In his first two starts as Toronto Blue Jays ace this season, R.A. Dickey has already shown how low and high things can go when a team's fortunes are riding on the most mercurial pitch in baseball—the knuckleball.
His nadir came on Opening Day when the Tampa Bay Rays jumped on Dickey early, scored six runs off him and cruised to an easy 9-2 victory.
That game had been billed as a pitching duel between two former Cy Young winners—Rays starter David Price won the American League honor in 2012, and Dickey took home the National League hardware in the same year when he was pitching with the Mets.
Price played the part, but Dickey was far from top form.
Dickey lobbed knuckleballs over the plate in attempt to get ahead in the count, but the Rays were aggressive and pounced on multiple early offerings. That seemed to throw Dickey off, and he started missing the strike zone entirely, which led to a career-tying six walks.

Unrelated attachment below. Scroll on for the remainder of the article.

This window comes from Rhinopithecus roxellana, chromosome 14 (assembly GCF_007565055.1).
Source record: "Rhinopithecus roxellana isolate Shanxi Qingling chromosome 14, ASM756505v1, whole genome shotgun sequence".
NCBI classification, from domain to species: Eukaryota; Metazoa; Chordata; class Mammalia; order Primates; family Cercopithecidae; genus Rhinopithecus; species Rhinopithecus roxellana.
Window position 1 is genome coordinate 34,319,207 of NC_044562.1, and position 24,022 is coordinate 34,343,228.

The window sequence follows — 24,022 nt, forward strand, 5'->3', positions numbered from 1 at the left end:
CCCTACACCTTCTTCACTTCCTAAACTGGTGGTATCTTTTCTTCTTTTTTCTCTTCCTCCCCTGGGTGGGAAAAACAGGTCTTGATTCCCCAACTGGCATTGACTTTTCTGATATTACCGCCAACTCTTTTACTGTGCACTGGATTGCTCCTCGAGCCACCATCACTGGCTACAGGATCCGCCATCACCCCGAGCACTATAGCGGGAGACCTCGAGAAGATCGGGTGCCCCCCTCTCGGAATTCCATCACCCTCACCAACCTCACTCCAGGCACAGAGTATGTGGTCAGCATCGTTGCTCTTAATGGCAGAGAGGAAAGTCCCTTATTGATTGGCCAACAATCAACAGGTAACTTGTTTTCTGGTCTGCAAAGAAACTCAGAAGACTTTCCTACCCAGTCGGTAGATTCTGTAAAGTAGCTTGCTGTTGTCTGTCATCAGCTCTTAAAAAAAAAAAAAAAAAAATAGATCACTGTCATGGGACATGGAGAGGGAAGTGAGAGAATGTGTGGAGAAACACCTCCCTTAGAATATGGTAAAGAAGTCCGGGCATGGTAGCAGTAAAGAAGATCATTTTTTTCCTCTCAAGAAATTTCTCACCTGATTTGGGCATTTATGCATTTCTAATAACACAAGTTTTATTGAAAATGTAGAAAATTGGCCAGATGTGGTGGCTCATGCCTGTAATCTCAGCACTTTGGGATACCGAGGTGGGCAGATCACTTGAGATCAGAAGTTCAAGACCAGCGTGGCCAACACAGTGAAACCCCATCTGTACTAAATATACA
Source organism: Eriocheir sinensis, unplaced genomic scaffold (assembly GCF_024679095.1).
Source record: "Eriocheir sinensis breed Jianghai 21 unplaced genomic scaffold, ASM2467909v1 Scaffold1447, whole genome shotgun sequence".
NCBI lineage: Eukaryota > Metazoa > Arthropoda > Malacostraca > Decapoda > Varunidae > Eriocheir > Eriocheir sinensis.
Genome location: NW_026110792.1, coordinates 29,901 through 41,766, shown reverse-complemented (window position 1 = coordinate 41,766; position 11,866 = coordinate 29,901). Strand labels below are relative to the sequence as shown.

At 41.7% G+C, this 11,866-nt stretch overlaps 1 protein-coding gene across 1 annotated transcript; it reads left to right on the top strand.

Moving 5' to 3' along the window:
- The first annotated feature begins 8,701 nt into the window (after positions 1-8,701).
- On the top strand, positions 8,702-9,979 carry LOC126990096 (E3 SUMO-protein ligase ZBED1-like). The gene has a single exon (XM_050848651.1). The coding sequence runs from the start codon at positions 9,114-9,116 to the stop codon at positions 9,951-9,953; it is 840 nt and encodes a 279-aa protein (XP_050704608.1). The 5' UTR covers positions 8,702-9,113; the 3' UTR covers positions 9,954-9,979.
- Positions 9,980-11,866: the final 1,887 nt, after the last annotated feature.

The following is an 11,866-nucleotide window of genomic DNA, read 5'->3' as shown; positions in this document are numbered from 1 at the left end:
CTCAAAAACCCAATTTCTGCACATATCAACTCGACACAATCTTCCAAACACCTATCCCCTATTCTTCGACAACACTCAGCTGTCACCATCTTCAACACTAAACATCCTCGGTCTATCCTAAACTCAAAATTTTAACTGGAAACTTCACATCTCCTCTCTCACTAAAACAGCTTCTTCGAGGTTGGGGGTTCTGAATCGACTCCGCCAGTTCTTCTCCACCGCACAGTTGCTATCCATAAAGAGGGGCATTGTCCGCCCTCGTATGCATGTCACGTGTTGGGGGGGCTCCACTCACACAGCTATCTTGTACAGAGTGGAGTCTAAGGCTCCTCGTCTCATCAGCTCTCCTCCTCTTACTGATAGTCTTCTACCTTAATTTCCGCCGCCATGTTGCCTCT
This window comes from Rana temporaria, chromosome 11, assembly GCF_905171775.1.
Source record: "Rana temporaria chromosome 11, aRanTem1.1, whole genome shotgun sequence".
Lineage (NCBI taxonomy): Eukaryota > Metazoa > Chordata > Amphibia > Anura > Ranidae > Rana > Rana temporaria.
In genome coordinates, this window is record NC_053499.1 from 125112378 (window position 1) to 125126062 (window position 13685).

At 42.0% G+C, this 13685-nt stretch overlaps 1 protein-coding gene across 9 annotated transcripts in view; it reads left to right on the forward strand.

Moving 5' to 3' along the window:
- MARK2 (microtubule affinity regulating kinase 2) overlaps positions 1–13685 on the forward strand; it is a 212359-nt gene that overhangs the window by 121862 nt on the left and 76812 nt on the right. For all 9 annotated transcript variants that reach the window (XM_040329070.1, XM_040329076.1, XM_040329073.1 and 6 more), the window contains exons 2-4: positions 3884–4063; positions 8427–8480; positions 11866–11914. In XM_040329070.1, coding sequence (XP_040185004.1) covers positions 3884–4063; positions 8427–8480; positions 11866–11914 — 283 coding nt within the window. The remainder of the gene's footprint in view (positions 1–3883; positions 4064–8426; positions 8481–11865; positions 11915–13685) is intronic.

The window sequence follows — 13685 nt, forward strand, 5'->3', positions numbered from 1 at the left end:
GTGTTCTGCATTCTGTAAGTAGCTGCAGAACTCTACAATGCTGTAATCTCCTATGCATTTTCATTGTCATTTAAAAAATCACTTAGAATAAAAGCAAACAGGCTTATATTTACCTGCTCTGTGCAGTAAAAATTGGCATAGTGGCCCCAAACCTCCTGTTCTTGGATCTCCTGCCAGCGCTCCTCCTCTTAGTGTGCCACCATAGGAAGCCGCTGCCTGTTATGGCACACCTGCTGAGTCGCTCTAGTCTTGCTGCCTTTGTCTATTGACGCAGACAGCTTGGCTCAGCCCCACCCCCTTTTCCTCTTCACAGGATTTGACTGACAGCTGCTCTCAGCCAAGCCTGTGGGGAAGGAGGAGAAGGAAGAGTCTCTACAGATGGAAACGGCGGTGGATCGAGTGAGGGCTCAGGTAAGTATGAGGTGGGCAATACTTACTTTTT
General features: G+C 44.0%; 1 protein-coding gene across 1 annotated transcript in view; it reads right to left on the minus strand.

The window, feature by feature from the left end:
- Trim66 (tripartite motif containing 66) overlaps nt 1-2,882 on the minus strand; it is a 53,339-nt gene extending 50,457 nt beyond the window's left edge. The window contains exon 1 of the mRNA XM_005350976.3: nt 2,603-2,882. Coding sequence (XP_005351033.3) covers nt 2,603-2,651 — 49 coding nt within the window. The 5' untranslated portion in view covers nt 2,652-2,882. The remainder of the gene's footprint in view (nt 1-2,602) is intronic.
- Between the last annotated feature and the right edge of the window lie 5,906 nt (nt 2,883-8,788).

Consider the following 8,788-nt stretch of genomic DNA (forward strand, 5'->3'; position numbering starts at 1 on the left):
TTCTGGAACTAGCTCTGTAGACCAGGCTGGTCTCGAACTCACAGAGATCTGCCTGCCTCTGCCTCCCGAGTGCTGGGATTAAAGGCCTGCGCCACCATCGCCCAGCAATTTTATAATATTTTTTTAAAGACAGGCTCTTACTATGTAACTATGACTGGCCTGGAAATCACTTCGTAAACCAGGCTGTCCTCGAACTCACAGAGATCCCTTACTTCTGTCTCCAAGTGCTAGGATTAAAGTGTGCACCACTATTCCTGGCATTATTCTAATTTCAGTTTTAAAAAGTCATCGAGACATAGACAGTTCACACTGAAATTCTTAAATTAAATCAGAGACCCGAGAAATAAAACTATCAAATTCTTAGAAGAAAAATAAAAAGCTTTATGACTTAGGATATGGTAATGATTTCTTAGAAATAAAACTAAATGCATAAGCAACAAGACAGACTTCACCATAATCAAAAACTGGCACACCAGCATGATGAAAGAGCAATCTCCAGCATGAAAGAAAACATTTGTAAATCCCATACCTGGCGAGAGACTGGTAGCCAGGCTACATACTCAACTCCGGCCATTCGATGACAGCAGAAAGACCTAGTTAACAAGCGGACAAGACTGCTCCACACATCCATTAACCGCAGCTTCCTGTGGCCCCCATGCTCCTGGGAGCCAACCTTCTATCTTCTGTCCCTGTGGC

At 39, Dickey is a wily veteran and as one of the most cerebral players in the game, he seemed eager to go back to the drawing board for his second start. Against the Yankees, he clearly had a new game plan.
Dickey threw some high, hard knuckleballs early in counts and added some slow floaters in a frenetic mix that had Yankee batters swinging off-balance. New York managed only five hits in Dickey's 6.2 innings. Dickey also added a walk and a hit batter to an otherwise impressive stat sheet, which included five strikeouts.
Dickey's battery mate, catcher Josh Thole, drove in a run in the second inning, so Dickey and Yankee starter Michael Pineda were locked in a 1-0 pitching duel for much of the game.
Both starters had left the game by the seventh inning, and in the eighth the Jays turned on the power: Melky Cabrera hit a solo shot, and Jose Bautista drove in Colby Rasmus with a two-run homer.
Sergio Santos finished off the shutout for the Jays in the ninth.
A knuckleball pitcher throwing a dizzying mix of fast and slow stuff, and a power-laden lineup coming through late in games: While this recipe may not be predictable (or reliable), it will surely be anything but bland.